Keep in mind, though, that the anonymous source of that quote is not a native. And that sometimes only a native (or at least a hardcore) St. Louisan -- someone adapted to ocean-free summers, and someone who always has a good time as long as there's beer nearby -- can truly appreciate the sweat/suds/sounds triumvirate that a festival such as Rockin' on the Landing affords.
Plus, this particular street affair (running from 3-10 p.m. both days) will be headlined by none other than the Violent Femmes -- a band whose hit singles topped the charts many MTV generations ago, yes, but also one whose memorable alt-pop hooks have proved their staying power. Think about it: when are you ever not in the mood for "Add It Up" or "Blister in the Sun"?
As with other Landing fests, this one boasts four stages erected among the quaint architecture and the Port-a-Potties; the main stage -- where you can also catch up-and-coming Florida band Socialburn, a new fave on 105.7 The Point -- will be located at First and Lucas streets. As always, more info can be found at www.lacledeslanding.com. -- Rose Martelli
Change Is Coming
You just have to know where to look
Although admission to Fair St. Louis is free, everything else costs a bundle. Food, drinks and souvenirs aren't cheap, and you are. Fortunately, the overwhelming crowds and their general drunkenness are an easy source of income. Fishing the correct amount of dollars and cents from a pocket with your off-hand while you're gripping a five-dollar beer with your drinking hand requires a manual dexterity most part-time drinkers just don't possess. Within the first few hours of the Fair's opening, the Arch grounds are littered with nickels, dimes, quarters and the occasional soggy dollar that escaped the clutches of these novice mug-jugglers. The canny fairgoer (or at least, the thirsty fairgoer) keeps one eye on the ground, casting around for the gleam of free money. On a hot Fourth of July weekend, nothing tastes better than an ice-cold beer -- nothing, that is, except a free ice-cold beer. This year, make the Fair work for you. -- Paul Friswold
Roll out the grill. Get the charcoal. Grab the gasoline. Light the Bic. Drop and roll! Drop and roll! For some of us, backyard barbecuing should be classified as one of those stunts not to be tried at home. Thankfully, 35 grilling gurus will be in town Friday, July 4, and Saturday, July 5, for the first annual Fair Saint Louis Barbecue Contest. For a taste of grilled meat free of charcoal, lighter fluid and singed arm hair, check them out on the grounds of the Casino Queen (East St. Louis riverfront, $15 gets you a half-pound of competition samples, coleslaw, baked beans and soda, 5-8 p.m. Friday). For more meat on this story, visit www.fairstlouis.com. -- Tom R. Arterburn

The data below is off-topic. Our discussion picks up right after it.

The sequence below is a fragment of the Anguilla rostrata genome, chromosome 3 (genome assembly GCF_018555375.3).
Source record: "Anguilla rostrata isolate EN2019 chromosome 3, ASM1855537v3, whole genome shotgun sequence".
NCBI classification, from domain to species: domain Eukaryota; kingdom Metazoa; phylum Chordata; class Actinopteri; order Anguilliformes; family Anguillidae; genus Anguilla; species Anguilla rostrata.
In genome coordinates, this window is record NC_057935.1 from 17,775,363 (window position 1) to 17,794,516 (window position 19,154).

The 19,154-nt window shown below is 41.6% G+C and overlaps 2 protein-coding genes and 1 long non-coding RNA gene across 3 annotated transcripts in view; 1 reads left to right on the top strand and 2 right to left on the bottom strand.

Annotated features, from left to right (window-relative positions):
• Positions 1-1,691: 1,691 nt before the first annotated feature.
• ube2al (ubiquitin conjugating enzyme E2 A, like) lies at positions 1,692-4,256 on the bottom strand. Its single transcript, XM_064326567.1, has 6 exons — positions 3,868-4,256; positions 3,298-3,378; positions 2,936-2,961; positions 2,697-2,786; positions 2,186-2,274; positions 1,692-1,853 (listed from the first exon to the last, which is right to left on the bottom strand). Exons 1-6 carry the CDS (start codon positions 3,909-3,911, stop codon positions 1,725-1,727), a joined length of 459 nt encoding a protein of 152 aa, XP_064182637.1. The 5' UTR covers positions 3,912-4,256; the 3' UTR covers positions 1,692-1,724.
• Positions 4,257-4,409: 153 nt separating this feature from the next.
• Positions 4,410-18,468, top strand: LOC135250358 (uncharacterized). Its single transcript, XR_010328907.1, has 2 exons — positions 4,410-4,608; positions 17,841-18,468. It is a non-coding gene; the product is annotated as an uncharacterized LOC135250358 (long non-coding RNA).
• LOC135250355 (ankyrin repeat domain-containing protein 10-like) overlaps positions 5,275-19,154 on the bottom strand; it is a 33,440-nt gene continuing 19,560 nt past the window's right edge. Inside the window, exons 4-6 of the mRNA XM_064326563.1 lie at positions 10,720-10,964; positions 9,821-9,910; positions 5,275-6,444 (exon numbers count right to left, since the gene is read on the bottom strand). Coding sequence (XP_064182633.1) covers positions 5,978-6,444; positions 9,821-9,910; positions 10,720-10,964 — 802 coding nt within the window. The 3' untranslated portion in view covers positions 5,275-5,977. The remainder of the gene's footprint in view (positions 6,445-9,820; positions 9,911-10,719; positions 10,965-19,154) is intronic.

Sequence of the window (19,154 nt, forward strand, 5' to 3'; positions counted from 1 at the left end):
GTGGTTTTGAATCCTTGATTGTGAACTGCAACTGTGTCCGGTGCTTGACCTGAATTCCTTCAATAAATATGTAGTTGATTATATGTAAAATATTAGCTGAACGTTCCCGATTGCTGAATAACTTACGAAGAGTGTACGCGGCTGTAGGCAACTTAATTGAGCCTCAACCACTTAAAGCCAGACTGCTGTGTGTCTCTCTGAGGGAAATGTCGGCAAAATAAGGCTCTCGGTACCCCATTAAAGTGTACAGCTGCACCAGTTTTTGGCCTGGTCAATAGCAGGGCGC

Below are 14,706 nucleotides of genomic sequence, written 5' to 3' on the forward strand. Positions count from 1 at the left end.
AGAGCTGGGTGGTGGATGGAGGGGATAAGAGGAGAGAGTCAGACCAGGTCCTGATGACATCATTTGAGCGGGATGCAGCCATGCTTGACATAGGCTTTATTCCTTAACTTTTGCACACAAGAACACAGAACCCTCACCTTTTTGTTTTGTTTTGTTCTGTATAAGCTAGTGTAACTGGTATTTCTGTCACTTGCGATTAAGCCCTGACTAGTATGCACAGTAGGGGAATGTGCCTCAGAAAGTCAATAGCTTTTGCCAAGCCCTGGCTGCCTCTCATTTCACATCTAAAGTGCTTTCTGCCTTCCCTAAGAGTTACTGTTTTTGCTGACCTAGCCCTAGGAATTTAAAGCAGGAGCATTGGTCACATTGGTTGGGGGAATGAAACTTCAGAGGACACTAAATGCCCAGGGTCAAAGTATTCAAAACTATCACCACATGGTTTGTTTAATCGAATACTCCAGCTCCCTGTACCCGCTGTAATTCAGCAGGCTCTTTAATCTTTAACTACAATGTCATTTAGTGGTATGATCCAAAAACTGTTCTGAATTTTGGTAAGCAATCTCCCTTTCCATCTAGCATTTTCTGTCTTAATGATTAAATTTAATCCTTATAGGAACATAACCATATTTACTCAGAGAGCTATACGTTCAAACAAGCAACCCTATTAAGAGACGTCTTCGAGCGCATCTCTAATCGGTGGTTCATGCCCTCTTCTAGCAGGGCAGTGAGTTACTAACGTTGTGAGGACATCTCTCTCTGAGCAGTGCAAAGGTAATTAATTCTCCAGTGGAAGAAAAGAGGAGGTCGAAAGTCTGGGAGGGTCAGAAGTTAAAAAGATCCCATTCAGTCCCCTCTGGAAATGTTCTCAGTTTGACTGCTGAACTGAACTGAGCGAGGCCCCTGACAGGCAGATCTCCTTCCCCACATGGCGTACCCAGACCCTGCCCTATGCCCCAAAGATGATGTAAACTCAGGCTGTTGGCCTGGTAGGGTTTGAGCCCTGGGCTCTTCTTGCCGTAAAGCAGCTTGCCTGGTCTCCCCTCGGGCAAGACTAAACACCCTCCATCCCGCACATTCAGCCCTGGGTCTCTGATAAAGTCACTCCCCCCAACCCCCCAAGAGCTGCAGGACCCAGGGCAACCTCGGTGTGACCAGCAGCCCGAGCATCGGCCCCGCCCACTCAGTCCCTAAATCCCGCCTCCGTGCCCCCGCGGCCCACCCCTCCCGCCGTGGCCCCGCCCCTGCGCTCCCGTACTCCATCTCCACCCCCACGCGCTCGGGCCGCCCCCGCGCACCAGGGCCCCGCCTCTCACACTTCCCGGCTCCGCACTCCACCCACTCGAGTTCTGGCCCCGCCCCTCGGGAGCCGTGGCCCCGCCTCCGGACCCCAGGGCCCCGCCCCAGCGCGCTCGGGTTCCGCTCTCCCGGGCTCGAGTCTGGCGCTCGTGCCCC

Ladies & Gentlemen, We Are Floating in Space
Space, the final frontier, has been good to mankind. Our exploration of the cosmos has yielded such neat-o appliances as mobile phones, medical devices, computers and smoke detectors. The spin-off technology begat from space exploration is the subject of "Space On Display," a NASA-sponsored event at Fair St. Louis. Earthlings will gain an understanding of how space-age science improves our lives at the exhibits within the "Technology Hall Of Fame," an 18-wheeler that unfolds to become a walk-through exhibit. The "Surround Sound Theater," a cosmological delight for astronauts of all ages, features a ten-minute video history of the space program (Thursday, July 3-Saturday, July 5, free, at Barbecue Fest on the Casino Queen parking lot, East St. Louis riverfront, www.fairstlouis.com). -- Rob Levy
Death From Above
Air shows make for a war party
It's as impressive as hell when the AV-8B Harrier jump jet does its vertical takeoffs and landings during the air shows at Fair St. Louis. To see this badass warplane slowly rise or drop on a column of air is an ooooh moment. But at air shows, the ooooh of cool technology is tempered by the oh God of cities clogged with the corpses of war dead. Sure, we need our weapons of defense, but what do we gain from ogling our Hornets, Talons and Harriers? On the one hand, we may feel a dash of patriotism, or a rush of gratitude for the folks who defend us -- who've died so that we can be free. On the other hand, there's that tingle -- that feeling we get when we see a visual reminder that human order is maintained by threat and punishment and death -- and that no one can kill like we can. Cotton candy, anyone? The Fair St. Louis free air shows are at 5:30 and 9:30 p.m. Thursday, July 3, through Saturday, July 5, with 11:30 a.m. shows Friday and Saturday, also (www.fairstlouis.com). -- Byron Kerman
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